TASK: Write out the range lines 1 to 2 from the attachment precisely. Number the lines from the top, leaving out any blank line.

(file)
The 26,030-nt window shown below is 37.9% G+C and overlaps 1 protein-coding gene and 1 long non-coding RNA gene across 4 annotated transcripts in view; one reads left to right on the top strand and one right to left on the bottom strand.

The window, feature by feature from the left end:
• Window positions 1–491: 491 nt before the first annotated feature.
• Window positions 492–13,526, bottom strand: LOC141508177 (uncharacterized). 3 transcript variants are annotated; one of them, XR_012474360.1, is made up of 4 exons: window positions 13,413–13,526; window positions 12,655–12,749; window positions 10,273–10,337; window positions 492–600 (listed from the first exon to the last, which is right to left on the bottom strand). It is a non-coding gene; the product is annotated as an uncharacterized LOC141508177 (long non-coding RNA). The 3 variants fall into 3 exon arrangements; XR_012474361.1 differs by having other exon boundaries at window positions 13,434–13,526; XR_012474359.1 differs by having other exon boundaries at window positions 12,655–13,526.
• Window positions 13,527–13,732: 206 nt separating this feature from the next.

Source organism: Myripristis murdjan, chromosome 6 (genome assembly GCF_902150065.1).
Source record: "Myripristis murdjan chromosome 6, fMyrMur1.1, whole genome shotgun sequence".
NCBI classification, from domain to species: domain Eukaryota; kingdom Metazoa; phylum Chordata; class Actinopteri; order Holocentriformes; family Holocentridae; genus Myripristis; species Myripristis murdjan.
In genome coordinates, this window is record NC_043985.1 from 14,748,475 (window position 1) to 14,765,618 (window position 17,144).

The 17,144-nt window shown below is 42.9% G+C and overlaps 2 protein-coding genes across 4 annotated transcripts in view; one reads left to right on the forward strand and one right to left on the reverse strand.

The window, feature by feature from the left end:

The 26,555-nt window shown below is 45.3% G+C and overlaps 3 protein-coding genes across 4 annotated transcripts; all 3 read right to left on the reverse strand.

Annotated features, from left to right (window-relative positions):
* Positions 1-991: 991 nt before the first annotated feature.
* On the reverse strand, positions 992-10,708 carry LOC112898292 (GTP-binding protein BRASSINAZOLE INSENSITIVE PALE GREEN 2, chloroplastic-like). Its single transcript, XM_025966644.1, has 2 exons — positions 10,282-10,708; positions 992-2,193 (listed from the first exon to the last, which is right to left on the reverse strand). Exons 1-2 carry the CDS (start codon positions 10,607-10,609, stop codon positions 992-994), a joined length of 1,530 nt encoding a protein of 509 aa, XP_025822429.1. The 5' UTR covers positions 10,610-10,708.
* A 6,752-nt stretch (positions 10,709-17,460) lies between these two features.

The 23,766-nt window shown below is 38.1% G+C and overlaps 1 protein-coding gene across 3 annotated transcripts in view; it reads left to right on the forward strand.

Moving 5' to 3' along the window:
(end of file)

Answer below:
The 26,030-nt window shown below is 37.9% G+C and overlaps 1 protein-coding gene and 1 long non-coding RNA gene across 4 annotated transcripts in view; one reads left to right on the top strand and one right to left on the bottom strand.

The window, feature by feature from the left end: